Happy Death Day
A college student must relive the day of her murder over and over again, in a loop that will end only when she discovers her killer's identity.
Groundhog Day. Final Destination. A Christmas Carol.
Three great tastes that taste great together.
Add in a fleeting glimpse of Sixteen Candles and you’ve got Happy Death Day.
Tree (Jessica Rothe) is a bitchy sorority girl – who wakes up in a strange man’s dorm (a dude named Carter – played by Israel Broussard) after a night of binge-drinking and random party make-outs. It’s her birthday, and as the title proclaims – it’s also her death day. When she is killed that night, she wakes up in the same dorm with Carter – seemingly doomed to relive the same day over and over – and to relive her gruesome death at the hands of a baby-masked stalker… every single night… that is, until she can use this same day and what she learns each day – to unmask her killer. And perhaps learn a little bit about herself along the way.
With so many films over the last several years playing on the festival circuits – ones which take our love of the stalk-n-slash genre and turn those cliches on their ears – there seems to be an ‘80s slasher renaissance. Short films like The Babysitter Murders and Girl #2, take us back to that yesteryear with nostalgia and memories – all while offering up a new take on our beloved stalker films. Happy Death Day is a welcome addition to this particular sub-genre.
However, even in toying with the tropes horror freaks know and love, Happy Death Day is still not original. But it takes pieces from the above-mentioned films and mixes them up into a wonderful swirl of rich goodness. And it doesn’t take itself too seriously. It’s very self-aware, which allows the audience to forgive the use of similar ideas in the 1992 Ramis film with Bill Murray. And that’s not just in the overall idea, but in several very specific moments (which can’t be discussed, for fear of spoilers). I can say, though, that there is a pseudo Ned Ryerson character in Happy Death Day as well.
While there’s nothing particularly ground-breaking about the film as a whole, there is a small revelation which had both me and my husband practically squealing with glee. In the many films of this ilk, I can’t recall this idea ever being employed before. I won’t spell it out (therefore spoiling it), but it has to do with the body’s reaction to living the same day over and over. Smart, inspired and completely original. I love intelligent bits like this!
As Tree, Jessica Rothe is a revelation. When someone discusses an actor having the “it” quality – I’d thrust this actress to the front of the line as an apt example. She’s got perfect comic timing, soulful eyes and the ability to make the audience feel. She’s also a great screamer – and if you’re in a horror flick, you’ve gotta have the pipes, right? I got from her, a young Sharon Stone quality. I’ve said this now and again about up and coming actors – but I will definitely keep an eye out for more work from Rothe.
The supporting cast is all solid – with standout work from Rachel Matthews as sorority leader Danielle. She provides brilliant comic relief whenever she’s on-screen – particularly in a party scene early on. And her final moments in the film perfectly sum up exactly what this character is about.
The film’s funny. It’s got a good heart. And it’s got a journey of the main character’s conscience (and my avid readers of 4 know how much I need a lead character to take a journey of self-discovery).
The dialogue is crisp and allows Rothe to play everything from goofy to terrified to devastated to flirtatious. All of the supporting characters (again – Matthews as Danielle) get to chew the scenery with the dialogue – which, coming from the sorority sisters is wonderfully catty and over-the-top.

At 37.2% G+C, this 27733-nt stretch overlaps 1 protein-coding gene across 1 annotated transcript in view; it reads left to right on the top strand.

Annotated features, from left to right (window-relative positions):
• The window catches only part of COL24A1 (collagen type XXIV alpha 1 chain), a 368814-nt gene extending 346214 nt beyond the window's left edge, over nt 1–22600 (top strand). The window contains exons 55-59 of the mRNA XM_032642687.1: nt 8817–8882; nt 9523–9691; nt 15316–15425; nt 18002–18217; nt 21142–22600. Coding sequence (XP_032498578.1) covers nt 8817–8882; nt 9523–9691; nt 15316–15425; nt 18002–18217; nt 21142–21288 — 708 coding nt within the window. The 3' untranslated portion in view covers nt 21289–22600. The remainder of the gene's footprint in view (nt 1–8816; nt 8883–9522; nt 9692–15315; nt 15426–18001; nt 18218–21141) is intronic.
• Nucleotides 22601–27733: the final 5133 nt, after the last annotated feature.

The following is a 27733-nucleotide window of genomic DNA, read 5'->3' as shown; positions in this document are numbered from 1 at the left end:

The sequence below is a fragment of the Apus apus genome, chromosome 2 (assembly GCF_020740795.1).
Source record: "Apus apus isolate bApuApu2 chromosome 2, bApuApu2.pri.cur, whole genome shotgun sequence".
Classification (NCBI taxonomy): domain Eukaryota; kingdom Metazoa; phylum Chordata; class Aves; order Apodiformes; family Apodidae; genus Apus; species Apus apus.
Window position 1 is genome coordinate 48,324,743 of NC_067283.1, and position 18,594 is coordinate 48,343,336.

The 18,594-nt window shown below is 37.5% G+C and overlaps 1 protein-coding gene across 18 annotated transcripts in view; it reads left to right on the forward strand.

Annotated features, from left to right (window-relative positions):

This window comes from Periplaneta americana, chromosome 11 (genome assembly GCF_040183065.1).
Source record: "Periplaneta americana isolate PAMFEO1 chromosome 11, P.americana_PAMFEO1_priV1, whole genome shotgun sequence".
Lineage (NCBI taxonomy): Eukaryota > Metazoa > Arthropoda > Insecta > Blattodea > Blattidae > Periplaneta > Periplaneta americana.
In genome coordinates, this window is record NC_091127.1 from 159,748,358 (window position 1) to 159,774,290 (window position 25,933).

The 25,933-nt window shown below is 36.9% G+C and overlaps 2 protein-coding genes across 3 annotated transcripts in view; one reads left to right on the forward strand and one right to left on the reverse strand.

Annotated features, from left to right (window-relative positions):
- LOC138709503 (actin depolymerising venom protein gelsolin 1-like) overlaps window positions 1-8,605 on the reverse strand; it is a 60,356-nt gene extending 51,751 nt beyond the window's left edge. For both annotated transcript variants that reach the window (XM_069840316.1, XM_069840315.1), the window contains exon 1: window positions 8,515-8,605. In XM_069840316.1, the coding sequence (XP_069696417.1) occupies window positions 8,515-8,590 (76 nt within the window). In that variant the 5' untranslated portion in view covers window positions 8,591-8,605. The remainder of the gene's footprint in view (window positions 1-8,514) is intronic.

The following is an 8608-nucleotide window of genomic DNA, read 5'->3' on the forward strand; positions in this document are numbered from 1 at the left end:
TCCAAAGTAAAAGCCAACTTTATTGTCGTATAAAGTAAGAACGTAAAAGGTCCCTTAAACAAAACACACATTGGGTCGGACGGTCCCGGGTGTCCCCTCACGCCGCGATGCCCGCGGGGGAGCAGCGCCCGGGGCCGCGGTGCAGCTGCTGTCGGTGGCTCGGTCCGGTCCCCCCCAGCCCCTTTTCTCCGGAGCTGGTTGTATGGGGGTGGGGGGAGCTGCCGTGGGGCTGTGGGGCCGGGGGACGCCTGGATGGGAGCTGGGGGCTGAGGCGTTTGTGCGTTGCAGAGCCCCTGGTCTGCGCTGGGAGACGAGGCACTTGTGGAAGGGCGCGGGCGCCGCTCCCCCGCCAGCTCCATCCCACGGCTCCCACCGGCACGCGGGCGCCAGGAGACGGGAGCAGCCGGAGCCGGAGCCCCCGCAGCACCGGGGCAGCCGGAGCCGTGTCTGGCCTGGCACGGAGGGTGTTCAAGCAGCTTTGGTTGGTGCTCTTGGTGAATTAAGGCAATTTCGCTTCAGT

It’s got suspense. It’s never overwhelming (this is a PG-13 film), but is just enough to keep in line with the film’s lighter tone. Yes, there is death and terror, but the film is a joyful ride overall. Horror nerds will appreciate the things they’ve already seen and the fun moments which whisk them away to the ‘80s, but there will also be kudos-a-plenty for the quick pace.
A few good “boo” moments can be found, and some inspired death scenes are sprinkled throughout – but like the suspense – it’s all in good fun, never totally dark.
The baby-face mask is certainly memorable, and lends itself to eventual franchise glory. It’s designed by the same dude who made the iconic “Ghost-Face” mask for the Scream films.
It’s always a joy to see such solid continuity and editing in a film like this. Just as the character gets to know exact moments (as she’s seen them over and over and over again), the audience begins to recognize these repetitions as well. And the fact that we never question each incarnation of Tree’s day (after day) – speaks volumes of the film’s production team. I can’t imagine that films like Edge of Tomorrow, Groundhog Day and Happy Death Day are a cinch to keep in order.
There is an unexpected twist – at least it threw me for a loop. But the timing of the film’s Sixteen Candles homage is a perfect way to distract from what is still to come. The best part of this, is that the switcheroo doesn’t completely come out of nowhere. If you’ve been paying attention, you’ll be able to look back and see potential clue-ins about how the film got to this point.
With a strong lead character and a great lead performance to match, Happy Death Day is a compact and enjoyable slasher film – with ties to other great films (of multiple genres). The film won’t change the horror game, but it’ll provide a good thrill to last you the day (and day and day and day).
I’m not yet sure if this will make my “best of 2017” list (coming soon), but it’s a super good time.
Happy Death Day is still playing in some theatres. Select VOD releases are scheduled for January 2nd, 2018, with the DVD/Blu-ray release not long after, on January 16th.